"15 minutes" he replied. Turns out he almost didn't need it...approximately 3 minutes in everything converged and resulted in a thundering hit followed by an erruption of water followed by lots of shouting!

The hen was all over the place, but at the same token confined her runs to the lenght of the slot where she had been holding. It easly took 5 or 10 minutes to land this boisterous chromer; when it was all said and done she bolted off as if we had been mearly a slight delay in her travel plans. Yup, the extra 15 minutes or so had payed off big time for Chris...this was his first Steelhead. I hope there are many more in his future.

After seeing Chris off, I returned to our initial pod of fish and really didn't find them. What to do? Well, I got back to walking the river looking for fish. It was great that Chris had gotten a steelie; now it was my turn.

I walked the entire creek and didn't sight anything other than the fish that were already sighted...and were being fished by other anglers. Would I go without a steelhead for today?

I turned around and headed back upstream...then I saw the rise. Whatever hit the surface had been subtle about it and was holding either along side or underneath one of the lunker structures in the river.

I approached, probaly not stealthfully enough, thinking that the fish was probably another stocker trout. Maybe if I could just plunk my fly down in there I'd hook up and have a little fun.

And now I found myself standing over the spot where I had seen the rings on the water moments before. I looked into the water expecting to see nothing..then expecting to dap my fly on the surface and see what happened next. Instead, there sat a large tan shape, covered in perfect black circles. Eureka, it was a steelhead, only a couple feet below me and completely unaware that I had walked up!

I dropped down my offering which consisted of a new pattern I had concocted which I'm calling, for now, the yarnback. Basically, the pattern was a small white egg with a "shellback" of yarn, purple below and black on top. Two drifts in this fresh hen bit and took off! She rolled and rolled and ended up fouling herself on the lead now I was fighting her sideways. I jumped into the stream to get a better position on landing this fish.

She'd make a violent run downstream, stop at the tailout of the pool, rest, then run violently upstream. This whole fight went for at least 30 minutes. Every time I got here within a few feet of the net she simply BOLTED.

At the end, she made one more desperate run downstream, turned, went airborne, and landed in a huge belly flop. When I finally had here in the net I found my lead fly in her belly and my dropper, the yarnback, in the roof of her mouth!

I took a couple quick pics and set to the task of reviving this fish. Two anglers walked past and commented on the nice looking fish...we chatted a bit about the tough revive but both felt confident she'd come back strong.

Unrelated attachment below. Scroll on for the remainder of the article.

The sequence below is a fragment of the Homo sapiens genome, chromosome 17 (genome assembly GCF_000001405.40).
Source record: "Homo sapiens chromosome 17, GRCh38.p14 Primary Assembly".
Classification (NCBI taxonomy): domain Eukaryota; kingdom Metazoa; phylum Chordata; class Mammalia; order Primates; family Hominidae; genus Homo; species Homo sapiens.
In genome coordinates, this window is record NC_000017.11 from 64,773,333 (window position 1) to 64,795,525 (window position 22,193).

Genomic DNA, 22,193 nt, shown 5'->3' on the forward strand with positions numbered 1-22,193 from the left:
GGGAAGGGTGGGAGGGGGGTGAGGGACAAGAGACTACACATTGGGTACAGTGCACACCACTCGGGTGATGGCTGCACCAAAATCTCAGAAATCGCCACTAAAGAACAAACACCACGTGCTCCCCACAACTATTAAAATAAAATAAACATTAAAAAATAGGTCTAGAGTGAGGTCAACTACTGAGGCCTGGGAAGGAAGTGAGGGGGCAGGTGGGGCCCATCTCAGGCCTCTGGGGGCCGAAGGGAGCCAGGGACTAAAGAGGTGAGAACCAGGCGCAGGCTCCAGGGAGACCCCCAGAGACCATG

There's mine - talk about your fair hooks. Just a stunning fish - going to revive it. Still trying to revive it.

Well, after 45 minutes things were just not working right. She still labored to breath...if left untouched she'd sit on the bottom, fins spread wide, gasping, not moving. Even after 5 minutes of being untouched, resting, a fish will usually bolt when you try to pick it back up. This hen never did.

During the course of my attempts to revive this hen I considered that I might have to creel her...after 45 minutes she was actually turning darker around the face, a bad sign that things aren't going the way we'd want them to. I made the decision that rather than leave her for dead I would put her to good use. Once the decision to creel her was made, I kept her wet while taking color plate images (used for taxidermy) and a few more shots of her and the rod. This only took a minute or two. I loaded her into the net and started to make my way out of the stream. Within 15 seconds she stopped breathing. Creeling this fish was indeed the right decision. It's my hopes to have Rich Benedict mold her - everything about this hen was pristine, a true trophy fish. She also happened to be the first TRUE steelhead landed on the 8' 9" Bamboo Rod that Ron Caimi had built specifically for Salmon and Steelhead.

One more shot of this pristine steelhead. After 45 minutes of attempted revival, she was creeled and will hopefully be molded for reproduction taxidermy blanks.
Time for pictures of a stunning chrome hen, the first true steelhead on the Bamboo Rod. Folks who've already seen this picture have called this shot "Book Cover" quality. I'll settle for a magazine cover ;) One last look at Oak Creek.

It's somewhat sad to end this report on such a sour note...I would have much rather seen this hen go back strong to fight again. Unless I'm forgetting something, this was the only steelhead I creeled this spring out of MANY fine fish I battled. C&R by all means, and when necessary, sensible creeling.